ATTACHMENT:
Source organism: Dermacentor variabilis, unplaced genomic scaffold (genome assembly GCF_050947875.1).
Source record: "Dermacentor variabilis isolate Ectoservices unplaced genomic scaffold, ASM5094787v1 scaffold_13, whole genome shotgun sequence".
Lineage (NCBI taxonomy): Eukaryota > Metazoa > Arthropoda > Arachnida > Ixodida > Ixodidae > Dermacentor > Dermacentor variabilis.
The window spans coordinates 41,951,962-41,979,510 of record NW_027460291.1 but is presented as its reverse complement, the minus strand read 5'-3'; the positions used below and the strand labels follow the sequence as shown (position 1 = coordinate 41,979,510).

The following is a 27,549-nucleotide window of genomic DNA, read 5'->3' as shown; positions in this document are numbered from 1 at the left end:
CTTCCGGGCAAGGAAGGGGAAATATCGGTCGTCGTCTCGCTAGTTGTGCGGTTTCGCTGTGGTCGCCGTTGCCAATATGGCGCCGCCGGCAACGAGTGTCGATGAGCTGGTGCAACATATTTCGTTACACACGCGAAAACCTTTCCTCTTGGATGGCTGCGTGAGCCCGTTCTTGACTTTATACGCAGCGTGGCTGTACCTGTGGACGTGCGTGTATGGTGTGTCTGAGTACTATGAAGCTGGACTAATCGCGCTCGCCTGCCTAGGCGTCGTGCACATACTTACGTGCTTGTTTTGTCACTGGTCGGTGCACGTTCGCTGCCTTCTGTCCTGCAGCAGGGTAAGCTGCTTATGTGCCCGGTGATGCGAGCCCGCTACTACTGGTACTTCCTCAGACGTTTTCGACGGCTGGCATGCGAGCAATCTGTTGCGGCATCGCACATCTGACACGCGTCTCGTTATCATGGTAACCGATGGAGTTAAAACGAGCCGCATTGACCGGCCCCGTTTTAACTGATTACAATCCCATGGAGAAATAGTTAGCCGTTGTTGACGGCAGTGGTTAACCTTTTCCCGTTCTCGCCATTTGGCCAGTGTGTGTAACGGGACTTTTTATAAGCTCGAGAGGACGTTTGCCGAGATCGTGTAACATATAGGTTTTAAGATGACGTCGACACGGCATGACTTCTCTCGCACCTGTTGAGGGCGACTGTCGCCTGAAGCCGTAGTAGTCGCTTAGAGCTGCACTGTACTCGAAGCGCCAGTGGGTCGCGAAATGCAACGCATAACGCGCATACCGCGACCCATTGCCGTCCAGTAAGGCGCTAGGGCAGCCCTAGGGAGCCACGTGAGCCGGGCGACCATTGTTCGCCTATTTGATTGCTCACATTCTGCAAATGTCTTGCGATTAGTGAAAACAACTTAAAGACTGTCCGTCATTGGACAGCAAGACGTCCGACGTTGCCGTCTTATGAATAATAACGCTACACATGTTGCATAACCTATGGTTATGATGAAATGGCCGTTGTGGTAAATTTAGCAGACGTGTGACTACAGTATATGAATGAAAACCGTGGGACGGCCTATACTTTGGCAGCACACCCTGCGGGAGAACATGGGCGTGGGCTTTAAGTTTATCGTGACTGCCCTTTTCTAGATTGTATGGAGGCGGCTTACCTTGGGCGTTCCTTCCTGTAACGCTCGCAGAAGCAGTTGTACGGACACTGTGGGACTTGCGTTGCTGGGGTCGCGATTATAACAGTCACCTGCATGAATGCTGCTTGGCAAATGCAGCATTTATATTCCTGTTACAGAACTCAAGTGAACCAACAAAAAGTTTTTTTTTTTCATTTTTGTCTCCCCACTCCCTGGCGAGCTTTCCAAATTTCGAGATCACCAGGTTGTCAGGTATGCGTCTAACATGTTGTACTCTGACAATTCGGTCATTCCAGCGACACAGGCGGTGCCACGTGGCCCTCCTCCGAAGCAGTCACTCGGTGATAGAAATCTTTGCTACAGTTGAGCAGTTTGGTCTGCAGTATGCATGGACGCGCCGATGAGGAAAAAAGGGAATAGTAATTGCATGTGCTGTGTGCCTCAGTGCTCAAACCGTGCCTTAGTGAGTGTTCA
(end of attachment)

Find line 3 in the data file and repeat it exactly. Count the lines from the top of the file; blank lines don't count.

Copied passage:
Lineage (NCBI taxonomy): Eukaryota > Metazoa > Arthropoda > Arachnida > Ixodida > Ixodidae > Dermacentor > Dermacentor variabilis.